A 2003 study published in the Journal of Clinical Endocrinology and Metabolism found that men experience their lowest testosterone levels of the year during the months with the highest temperatures and the most daylight—meaning the summer. And these variations were significant, with a 31 percent difference between the lowest and highest monthly mean level of free testosterone. Given that testosterone is closely associated with male sex drive, the fact that levels are higher in the winter might also mean men are more interested in sex.
Men find women's bodies more attractive during the winter.
In a 2008 study published in the journal Perception, male research subjects found women's bodies more attractive in the winter than in the summer. The authors suggest this could be because of the "contract effect"—in other words, not seeing skin all the time makes bodies seem more desirable.
But sexual stimuli decreases.
On the other hand, less skin is less skin. Summer clothing is inherently sexy, but come winter time, we're all bundled up in layers. You're probably not fantasizing about someone in a scarf and a giant parka. Christopher Ryan Jones, PsyD, a clinical psychologist and sex therapist, says that it may not be your sex drive that has decreased in the winter, but the amount of stimuli. "In the winter months, your partner wears more layers of clothing and reveals less of their body, even in bed, due to the cold weather," he explains.
Sperm counts are highest in cold weather.
Let's go back to biology class for a minute. Sperm production works best when the testicles are a few degrees cooler than a person's body temperature, so during the colder months, the testicles are treated to a more suitable climate than usual. And yes, there's scientific proof: a 2003 article in the Journal of Andrology found that sperm concentration was significantly higher in winter, and the sperm was in much better shape to fertilize eggs.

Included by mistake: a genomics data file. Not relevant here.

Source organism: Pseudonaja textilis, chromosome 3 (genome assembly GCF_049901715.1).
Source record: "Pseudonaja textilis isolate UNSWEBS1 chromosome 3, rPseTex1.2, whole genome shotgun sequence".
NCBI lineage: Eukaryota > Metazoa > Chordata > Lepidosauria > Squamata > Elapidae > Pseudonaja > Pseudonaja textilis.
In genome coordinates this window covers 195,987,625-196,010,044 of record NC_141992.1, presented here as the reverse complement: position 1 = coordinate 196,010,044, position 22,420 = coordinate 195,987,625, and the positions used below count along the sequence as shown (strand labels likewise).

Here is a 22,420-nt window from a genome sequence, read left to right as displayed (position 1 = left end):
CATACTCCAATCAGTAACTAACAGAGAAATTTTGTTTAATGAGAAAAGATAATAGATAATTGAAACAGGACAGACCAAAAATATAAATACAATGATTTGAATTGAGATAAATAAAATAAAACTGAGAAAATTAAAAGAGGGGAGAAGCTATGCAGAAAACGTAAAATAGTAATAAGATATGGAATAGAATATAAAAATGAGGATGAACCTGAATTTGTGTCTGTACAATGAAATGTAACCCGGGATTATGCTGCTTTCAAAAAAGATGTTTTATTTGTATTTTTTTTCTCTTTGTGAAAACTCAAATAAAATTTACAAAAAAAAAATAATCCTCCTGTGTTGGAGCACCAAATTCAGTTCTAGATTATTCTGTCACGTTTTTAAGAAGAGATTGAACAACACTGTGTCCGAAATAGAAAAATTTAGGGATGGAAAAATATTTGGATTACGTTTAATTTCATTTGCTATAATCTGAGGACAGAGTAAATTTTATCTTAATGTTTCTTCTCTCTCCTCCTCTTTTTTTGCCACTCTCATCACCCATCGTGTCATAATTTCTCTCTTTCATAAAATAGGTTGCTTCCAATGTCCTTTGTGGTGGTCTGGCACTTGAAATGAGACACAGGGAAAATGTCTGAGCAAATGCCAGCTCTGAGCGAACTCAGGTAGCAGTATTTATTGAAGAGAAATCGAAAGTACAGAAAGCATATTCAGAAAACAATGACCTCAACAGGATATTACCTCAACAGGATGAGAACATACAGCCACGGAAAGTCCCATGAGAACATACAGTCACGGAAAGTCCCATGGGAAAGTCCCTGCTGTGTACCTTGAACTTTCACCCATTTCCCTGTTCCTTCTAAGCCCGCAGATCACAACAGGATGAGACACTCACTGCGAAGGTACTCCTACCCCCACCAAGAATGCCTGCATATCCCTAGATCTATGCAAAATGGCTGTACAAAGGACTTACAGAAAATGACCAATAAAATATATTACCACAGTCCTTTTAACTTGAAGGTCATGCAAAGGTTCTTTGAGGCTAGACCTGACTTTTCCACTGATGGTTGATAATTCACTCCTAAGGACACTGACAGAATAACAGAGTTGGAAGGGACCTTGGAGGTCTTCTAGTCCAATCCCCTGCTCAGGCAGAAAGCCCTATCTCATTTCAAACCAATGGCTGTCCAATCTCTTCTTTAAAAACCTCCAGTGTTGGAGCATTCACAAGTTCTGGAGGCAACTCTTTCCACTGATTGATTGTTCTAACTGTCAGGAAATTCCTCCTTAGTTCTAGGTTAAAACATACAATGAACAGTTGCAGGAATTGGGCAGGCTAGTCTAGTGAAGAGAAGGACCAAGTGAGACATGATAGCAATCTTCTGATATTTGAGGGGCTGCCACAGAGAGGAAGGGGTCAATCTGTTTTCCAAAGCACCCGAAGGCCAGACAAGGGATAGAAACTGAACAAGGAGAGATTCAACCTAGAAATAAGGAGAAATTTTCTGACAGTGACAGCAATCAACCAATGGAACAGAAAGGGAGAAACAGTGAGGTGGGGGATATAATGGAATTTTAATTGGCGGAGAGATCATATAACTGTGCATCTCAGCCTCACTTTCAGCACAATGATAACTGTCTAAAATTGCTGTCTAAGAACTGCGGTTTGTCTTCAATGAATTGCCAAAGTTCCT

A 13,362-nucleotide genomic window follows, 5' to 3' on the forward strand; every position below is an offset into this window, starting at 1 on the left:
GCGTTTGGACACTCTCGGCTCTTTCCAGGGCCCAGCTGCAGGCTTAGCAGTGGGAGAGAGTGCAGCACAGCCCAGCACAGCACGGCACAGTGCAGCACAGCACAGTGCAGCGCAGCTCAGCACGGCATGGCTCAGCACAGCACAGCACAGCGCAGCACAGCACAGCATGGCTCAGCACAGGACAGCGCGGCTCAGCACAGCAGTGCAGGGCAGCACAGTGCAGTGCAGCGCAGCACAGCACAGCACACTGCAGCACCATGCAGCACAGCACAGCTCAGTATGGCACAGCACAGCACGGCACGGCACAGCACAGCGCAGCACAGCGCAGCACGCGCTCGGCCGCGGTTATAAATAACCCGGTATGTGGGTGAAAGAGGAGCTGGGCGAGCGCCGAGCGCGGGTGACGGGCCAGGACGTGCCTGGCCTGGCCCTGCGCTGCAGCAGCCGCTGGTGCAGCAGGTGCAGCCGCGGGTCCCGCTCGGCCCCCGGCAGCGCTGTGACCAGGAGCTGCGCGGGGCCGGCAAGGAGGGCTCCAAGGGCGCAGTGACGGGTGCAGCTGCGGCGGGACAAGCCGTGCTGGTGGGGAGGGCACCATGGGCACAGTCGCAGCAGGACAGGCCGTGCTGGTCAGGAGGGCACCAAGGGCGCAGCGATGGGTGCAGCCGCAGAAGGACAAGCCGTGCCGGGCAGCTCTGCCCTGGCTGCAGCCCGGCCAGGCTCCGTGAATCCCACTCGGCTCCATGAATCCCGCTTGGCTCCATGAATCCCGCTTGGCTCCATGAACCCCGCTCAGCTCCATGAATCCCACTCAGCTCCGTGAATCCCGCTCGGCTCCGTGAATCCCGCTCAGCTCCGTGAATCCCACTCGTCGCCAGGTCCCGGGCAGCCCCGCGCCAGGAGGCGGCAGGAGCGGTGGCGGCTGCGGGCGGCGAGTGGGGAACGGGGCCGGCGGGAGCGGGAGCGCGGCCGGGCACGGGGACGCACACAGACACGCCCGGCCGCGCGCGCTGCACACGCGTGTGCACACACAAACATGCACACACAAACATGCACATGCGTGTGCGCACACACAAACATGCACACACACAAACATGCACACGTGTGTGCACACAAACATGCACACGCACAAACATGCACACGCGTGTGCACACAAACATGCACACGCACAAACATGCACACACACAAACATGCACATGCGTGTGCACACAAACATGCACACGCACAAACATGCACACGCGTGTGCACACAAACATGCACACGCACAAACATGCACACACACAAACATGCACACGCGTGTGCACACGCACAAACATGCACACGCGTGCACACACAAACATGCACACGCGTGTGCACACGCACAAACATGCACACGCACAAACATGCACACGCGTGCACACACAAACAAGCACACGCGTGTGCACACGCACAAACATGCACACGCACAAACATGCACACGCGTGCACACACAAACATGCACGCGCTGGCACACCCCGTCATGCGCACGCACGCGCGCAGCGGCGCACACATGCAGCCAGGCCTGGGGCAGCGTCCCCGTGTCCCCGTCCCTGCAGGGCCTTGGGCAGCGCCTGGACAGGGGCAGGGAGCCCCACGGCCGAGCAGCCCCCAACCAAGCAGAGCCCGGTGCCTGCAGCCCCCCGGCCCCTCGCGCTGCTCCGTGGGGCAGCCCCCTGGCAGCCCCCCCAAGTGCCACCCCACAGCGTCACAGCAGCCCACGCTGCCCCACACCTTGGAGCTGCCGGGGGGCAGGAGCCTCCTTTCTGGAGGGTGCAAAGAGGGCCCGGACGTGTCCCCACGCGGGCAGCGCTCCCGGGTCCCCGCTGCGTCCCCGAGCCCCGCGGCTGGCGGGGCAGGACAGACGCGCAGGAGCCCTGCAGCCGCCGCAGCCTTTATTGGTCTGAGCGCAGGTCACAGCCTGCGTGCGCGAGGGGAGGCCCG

You're more fertile.
OK, not exactly. But statistically, more babies are conceived on Dec. 11 than any other day of the year, according to a 2016 study by EPT (as reported by Women's Health). Researchers landed on this date by taking the most common birthday of the year—that would be Sept. 16—and counting backwards nine months. Assuming that these babies were born on their due dates, that makes Dec. 11 the most fertile day of the year. And yes, technically Dec. 11 isn't officially winter yet (that starts on Dec. 21), but it's certainly a part of the cold season.
We feel pressure to be romantically linked due to anxiety.
Winter prompts some people to want to find a partner in what's known as cuffing season. "'Cuffing season' refers to a specific time of year when people become extremely motivated to get 'coupled up,'" Walfish explains. "It generally occurs from October to March"—that is, the cooler months of the year.
Sometimes people feel pressure to be in a relationship around the holiday. "For some, the thought of impending family gatherings and holiday parties might create anxiety about showing up alone or being the only single person there, which may lead to relationship-seeking behaviors," Justin Lehmiller, a research fellow at The Kinsey Institute, wrote for Vice. And if you find yourself with a new winter partner, it probably means you'll be having more (or at least some) sex.